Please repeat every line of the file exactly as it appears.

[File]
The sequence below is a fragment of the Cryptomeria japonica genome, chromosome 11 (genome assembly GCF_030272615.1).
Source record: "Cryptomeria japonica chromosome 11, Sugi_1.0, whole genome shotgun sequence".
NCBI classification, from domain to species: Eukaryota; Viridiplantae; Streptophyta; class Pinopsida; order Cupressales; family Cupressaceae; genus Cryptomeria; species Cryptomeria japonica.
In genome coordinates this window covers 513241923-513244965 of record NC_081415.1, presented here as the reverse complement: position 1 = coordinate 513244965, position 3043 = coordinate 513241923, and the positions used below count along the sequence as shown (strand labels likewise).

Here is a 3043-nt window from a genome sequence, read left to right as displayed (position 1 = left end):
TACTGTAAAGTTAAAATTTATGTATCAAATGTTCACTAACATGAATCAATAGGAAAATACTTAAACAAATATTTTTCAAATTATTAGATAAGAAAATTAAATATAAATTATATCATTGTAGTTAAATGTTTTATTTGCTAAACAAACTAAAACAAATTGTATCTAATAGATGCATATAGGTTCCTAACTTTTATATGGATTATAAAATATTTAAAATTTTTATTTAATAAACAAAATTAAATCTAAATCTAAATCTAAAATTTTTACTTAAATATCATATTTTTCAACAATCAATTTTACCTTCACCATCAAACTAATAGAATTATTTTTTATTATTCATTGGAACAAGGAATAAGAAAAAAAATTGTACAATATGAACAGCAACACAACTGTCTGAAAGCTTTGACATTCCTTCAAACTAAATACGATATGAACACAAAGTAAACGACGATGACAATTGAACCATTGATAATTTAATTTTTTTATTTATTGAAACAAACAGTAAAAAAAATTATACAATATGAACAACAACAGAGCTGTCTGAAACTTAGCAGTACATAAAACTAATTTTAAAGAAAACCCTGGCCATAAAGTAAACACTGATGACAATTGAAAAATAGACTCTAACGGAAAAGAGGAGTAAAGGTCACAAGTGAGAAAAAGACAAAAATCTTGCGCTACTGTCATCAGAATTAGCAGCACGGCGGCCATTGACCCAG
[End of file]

The sequence below is a fragment of the Cryptomeria japonica genome, chromosome 11 (genome assembly GCF_030272615.1).
Source record: "Cryptomeria japonica chromosome 11, Sugi_1.0, whole genome shotgun sequence".
NCBI classification, from domain to species: Eukaryota; Viridiplantae; Streptophyta; class Pinopsida; order Cupressales; family Cupressaceae; genus Cryptomeria; species Cryptomeria japonica.
In genome coordinates this window covers 513241923-513244965 of record NC_081415.1, presented here as the reverse complement: position 1 = coordinate 513244965, position 3043 = coordinate 513241923, and the positions used below count along the sequence as shown (strand labels likewise).

Here is a 3043-nt window from a genome sequence, read left to right as displayed (position 1 = left end):
TACTGTAAAGTTAAAATTTATGTATCAAATGTTCACTAACATGAATCAATAGGAAAATACTTAAACAAATATTTTTCAAATTATTAGATAAGAAAATTAAATATAAATTATATCATTGTAGTTAAATGTTTTATTTGCTAAACAAACTAAAACAAATTGTATCTAATAGATGCATATAGGTTCCTAACTTTTATATGGATTATAAAATATTTAAAATTTTTATTTAATAAACAAAATTAAATCTAAATCTAAATCTAAAATTTTTACTTAAATATCATATTTTTCAACAATCAATTTTACCTTCACCATCAAACTAATAGAATTATTTTTTATTATTCATTGGAACAAGGAATAAGAAAAAAAATTGTACAATATGAACAGCAACACAACTGTCTGAAAGCTTTGACATTCCTTCAAACTAAATACGATATGAACACAAAGTAAACGACGATGACAATTGAACCATTGATAATTTAATTTTTTTATTTATTGAAACAAACAGTAAAAAAAATTATACAATATGAACAACAACAGAGCTGTCTGAAACTTAGCAGTACATAAAACTAATTTTAAAGAAAACCCTGGCCATAAAGTAAACACTGATGACAATTGAAAAATAGACTCTAACGGAAAAGAGGAGTAAAGGTCACAAGTGAGAAAAAGACAAAAATCTTGCGCTACTGTCATCAGAATTAGCAGCACGGCGGCCATTGACCCAG